May 4, 2013
One In Three Facebook Users Have Deactivated Their Accounts
redOrbit Staff & Wire Reports - Your Universe Online
One third of all Facebook users take breaks from the popular social network by deactivating their account, and 10 percent of them eventually quit using the website entirely, according to a team of Cornell University researchers.As part of the study, which was presented Thursday at the Association for Computing Machinery's Conference on Human Factors in Computing Systems in Paris, the researchers posted an online questionnaire that was completed by a total of 410 individuals.
Of those Facebook users, 46 reported they had deleted their account. More than 90 percent said they were satisfied with that decision, and the majority of them stayed away from the website, the researchers said. Others admitted, while they still occasionally took breaks from using Facebook, they were unable to completely stop using the popular social media website.
Over 25 percent of those who replied (110) said they had deactivated their account, making it so all of their Facebook activity was hidden but storing the data and allowing them to reactivate their profile at any time. One-third said they ultimately came back to Facebook, while the other two-thirds said they were happy with their decision.
Furthermore, according to lead author Eric P. S. Baumer, a postdoctoral associate in communication at the Ithaca, New York-based university, some Facebook members went to extraordinary lengths to curb their use of the website.
“Several participants asked their significant other or spouse to change their password, only allowing them to log in on a limited basis,” he explained. “One participant described redirecting all email from Facebook to an email address that he never checked. Others installed browser plugins that blocked them from visiting the site.”
As for the reasons people wanted to stop using the social network, Baumer explained the reasons were varied. Some were concerned about privacy issues and potential misuse of their data, while others were worried it would interfere with their productivity or they might become addicted to using the website.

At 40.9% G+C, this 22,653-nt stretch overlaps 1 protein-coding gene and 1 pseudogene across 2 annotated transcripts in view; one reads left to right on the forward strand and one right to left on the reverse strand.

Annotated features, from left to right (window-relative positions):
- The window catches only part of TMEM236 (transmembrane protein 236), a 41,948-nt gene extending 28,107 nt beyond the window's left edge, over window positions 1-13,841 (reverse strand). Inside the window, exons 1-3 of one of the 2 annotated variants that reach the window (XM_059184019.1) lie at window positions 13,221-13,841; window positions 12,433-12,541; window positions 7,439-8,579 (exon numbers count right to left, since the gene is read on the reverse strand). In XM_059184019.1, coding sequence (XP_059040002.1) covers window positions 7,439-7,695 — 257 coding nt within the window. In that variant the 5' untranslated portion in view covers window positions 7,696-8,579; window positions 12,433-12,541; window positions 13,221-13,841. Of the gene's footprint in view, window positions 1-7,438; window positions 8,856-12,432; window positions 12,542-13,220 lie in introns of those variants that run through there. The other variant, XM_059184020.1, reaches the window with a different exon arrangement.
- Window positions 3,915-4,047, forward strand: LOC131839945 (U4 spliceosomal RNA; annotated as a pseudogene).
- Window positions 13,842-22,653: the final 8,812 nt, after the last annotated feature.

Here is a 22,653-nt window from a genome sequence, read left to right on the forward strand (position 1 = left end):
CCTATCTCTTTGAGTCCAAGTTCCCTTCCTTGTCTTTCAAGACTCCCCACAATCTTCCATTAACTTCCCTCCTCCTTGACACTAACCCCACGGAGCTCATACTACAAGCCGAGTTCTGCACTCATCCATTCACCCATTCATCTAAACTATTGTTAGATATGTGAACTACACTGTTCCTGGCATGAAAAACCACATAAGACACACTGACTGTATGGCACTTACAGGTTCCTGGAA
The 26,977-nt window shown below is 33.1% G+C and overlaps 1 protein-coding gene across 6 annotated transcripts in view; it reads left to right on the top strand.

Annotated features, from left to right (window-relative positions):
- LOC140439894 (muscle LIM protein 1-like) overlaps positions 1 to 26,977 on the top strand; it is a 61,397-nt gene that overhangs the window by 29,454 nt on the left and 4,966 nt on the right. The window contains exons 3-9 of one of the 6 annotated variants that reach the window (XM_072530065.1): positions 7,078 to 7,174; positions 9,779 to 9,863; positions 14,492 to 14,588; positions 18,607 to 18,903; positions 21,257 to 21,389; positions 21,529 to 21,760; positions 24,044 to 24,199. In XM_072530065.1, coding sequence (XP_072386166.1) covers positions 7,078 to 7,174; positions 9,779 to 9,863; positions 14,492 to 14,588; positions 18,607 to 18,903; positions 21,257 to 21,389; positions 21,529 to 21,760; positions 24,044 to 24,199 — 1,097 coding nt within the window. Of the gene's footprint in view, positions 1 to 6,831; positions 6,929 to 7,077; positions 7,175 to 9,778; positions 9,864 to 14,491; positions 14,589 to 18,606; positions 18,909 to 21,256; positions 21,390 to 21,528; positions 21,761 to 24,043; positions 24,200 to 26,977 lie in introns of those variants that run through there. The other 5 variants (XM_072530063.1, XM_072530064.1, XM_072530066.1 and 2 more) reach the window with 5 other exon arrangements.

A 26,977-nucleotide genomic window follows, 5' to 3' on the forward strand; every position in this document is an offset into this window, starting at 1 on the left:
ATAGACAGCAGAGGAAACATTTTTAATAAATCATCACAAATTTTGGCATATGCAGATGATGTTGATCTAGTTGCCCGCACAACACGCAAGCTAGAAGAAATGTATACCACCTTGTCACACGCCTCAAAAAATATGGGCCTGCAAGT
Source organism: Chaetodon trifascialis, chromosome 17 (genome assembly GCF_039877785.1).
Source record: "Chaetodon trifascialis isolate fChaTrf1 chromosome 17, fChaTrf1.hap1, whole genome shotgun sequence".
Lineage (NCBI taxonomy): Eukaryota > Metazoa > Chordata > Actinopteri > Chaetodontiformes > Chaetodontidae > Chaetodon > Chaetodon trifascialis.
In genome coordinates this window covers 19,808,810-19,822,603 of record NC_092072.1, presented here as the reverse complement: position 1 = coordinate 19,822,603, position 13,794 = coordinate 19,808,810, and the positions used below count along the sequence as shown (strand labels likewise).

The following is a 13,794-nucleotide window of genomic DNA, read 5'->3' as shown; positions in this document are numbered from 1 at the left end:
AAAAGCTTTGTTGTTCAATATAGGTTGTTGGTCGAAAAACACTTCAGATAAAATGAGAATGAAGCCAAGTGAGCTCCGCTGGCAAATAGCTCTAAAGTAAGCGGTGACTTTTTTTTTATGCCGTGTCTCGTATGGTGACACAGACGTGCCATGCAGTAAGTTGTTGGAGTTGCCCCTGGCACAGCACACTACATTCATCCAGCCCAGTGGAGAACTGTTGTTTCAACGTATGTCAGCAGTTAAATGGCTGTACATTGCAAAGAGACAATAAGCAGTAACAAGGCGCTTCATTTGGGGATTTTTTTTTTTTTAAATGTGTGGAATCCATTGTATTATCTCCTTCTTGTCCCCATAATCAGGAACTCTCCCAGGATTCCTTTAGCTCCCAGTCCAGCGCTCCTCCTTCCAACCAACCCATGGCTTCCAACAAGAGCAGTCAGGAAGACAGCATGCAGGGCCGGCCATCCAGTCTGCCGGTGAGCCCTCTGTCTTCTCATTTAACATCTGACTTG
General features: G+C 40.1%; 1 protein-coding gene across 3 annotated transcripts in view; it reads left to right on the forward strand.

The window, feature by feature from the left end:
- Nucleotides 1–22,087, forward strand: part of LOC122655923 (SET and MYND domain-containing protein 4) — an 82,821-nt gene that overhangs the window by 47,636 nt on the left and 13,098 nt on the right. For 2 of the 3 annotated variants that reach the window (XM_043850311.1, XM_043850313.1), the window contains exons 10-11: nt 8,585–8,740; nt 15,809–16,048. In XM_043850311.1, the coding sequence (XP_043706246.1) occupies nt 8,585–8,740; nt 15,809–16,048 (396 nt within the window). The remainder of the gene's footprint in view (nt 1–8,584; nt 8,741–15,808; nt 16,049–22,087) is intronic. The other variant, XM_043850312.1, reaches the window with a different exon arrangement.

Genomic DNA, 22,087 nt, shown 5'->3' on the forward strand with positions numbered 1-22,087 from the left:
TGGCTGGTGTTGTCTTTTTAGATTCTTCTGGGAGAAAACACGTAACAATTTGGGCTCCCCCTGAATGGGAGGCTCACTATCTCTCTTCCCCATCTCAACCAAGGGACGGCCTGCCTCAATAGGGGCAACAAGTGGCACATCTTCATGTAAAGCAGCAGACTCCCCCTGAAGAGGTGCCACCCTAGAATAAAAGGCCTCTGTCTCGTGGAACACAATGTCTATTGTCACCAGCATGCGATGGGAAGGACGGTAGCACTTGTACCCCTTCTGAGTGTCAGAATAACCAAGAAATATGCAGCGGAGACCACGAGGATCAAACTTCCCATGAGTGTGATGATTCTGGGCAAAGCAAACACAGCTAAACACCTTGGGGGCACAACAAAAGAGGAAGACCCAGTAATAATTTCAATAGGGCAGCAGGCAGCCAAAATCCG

Some expressed weariness at engaging in “shallow or banal social interactions,” while others said they reduced or halted their activity in order to keep from becoming online friends with a boss, student or former romantic partner, the Cornell university researcher explained. Still others felt pressure to stop using Facebook based on their institutional status, such as in the case of being a parolee or an officer in the military.
Baumer also said 75 people who answered the survey said they never had an account on the website.
“While some respondents reported simply not having a use for the site, others provided elaborate lists of reasons they would not join,” he said. “Some did not want to be on display or live 'life in a global aquarium.' We also observed a sense of rebelliousness and pride among those who resisted Facebook.”
“While previous work has compared users and non-users of social networking sites, this study is one of the first to give a sense for the prevalence of non-use,” the university explained. “It also provides some evidence that Facebook users who deactivate their account are more likely to know someone else who has also deactivated, and Baumer plans to further explore this potential network effect.”
Facebook use (or lack thereof) has been a hot topic as of late. Back in February, the Pew Internet and American Life Project reported 61 percent of US users of the social network said they had taken a break from the website at one point, and one-fifth said they had previously used Facebook, but had since kicked the habit.
Then in March, redOrbit.com´s own Michael Harper reported Mark Zuckerberg´s social network was losing ground amongst teenage users who were instead turning to more mobile-friendly services such as SnapChat or Instagram — which, somewhat ironically, is owned by Facebook.